First up, the dress that became an apron. And not just any apron, probably the nicest apron I’ll ever have, which is a pretty good claim for the end product of an unsuccessful project.The dress that it was meant to be was the pinafore dress, view C2 from the Roberts Collection by Marilla Walker. I loved the look of the pattern, but as it turned out, not on me. The generous ease of the style combined with a poor fabric choice made for a rather boxy and unflattering dress. The fabric in question was a stiff grey cotton drill. I will probably try the style again in a wiser choice of fabric sometime, something with a bit more drape like a linen mix. In the meantime, I wanted to save my project and turning an apron dress into an actual apron was a natural choice. I’d had it in mind to make one anyway for using at work, but had never quite find the motivation to start.
To alter the dress I sewed the neck strap into place on the bib looping round the back of the neck. I then cut up the centre back of the dress, trimming each edge by an inch or so, hemming, changing the shape of the facings at the top and adding ties at the waist.
Next up some cullottes or whatever it is they’re called. I used a free pattern from Secondo Piano and cut a straight size 10 making them up without a muslin. I had to take them in a little bit at the waist but other than that the fit was pretty perfect.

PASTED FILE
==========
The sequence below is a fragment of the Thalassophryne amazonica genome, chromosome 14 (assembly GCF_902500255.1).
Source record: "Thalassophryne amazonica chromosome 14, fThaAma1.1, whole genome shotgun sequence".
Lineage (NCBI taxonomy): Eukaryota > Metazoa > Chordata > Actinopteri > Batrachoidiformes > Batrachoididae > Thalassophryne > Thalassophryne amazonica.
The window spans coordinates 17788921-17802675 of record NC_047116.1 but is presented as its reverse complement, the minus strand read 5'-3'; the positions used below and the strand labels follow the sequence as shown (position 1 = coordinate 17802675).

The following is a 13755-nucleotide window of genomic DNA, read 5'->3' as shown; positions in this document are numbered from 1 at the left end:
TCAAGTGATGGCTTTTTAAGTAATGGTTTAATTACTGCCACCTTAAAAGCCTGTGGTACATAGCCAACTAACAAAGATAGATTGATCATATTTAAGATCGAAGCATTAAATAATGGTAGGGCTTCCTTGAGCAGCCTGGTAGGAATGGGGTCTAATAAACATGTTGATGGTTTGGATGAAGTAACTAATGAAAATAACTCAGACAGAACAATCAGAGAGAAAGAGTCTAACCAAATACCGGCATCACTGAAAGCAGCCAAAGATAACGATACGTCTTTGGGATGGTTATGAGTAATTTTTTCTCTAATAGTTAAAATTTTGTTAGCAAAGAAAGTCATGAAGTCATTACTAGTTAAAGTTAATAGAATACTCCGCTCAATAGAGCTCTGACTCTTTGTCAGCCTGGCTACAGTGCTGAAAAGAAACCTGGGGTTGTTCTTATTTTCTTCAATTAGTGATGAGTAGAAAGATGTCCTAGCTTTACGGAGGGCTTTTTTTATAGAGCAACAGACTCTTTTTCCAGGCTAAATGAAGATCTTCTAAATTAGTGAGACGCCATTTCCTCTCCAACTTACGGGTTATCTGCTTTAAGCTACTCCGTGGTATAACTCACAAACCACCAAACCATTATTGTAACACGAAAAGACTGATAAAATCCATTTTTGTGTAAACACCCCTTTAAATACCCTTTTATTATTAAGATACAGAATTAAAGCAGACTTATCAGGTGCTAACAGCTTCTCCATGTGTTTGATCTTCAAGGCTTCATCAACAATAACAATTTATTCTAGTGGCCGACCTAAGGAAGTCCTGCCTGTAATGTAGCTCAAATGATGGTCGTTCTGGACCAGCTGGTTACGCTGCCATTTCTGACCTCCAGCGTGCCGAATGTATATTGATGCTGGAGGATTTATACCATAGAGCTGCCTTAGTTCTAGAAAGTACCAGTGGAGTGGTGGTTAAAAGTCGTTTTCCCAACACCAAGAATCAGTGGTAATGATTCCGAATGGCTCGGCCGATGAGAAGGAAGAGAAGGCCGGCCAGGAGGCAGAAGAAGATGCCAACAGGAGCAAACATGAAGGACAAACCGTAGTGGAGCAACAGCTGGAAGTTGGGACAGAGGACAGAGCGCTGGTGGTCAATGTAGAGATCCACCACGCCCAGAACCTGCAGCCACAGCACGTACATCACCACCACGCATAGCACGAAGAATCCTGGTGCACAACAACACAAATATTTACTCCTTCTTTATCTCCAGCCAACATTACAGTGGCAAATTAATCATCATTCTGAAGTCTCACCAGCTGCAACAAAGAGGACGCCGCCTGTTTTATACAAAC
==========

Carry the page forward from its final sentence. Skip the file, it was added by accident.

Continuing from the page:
I made a few other changes to the pattern: changing the direction on the front pleats, making without lining, and cutting off about 4 inches in length. I’m aware that the longer length may well be considered more fashionable at the moment but found just below knee length more practical/flattering for me.
For a free pattern I found it beautifully drafted. The pocket facings join at the front seam adding structure to the front behind the pleats, which is definitely a construction detail I’ll be adding to other projects.
The shirt in the pictures is a self-drafted 3/4 sleeve tee made with dyed cotton jersey.
Cullottes seem to be one of those marmite items, but given how practical they are, I think I might love’em.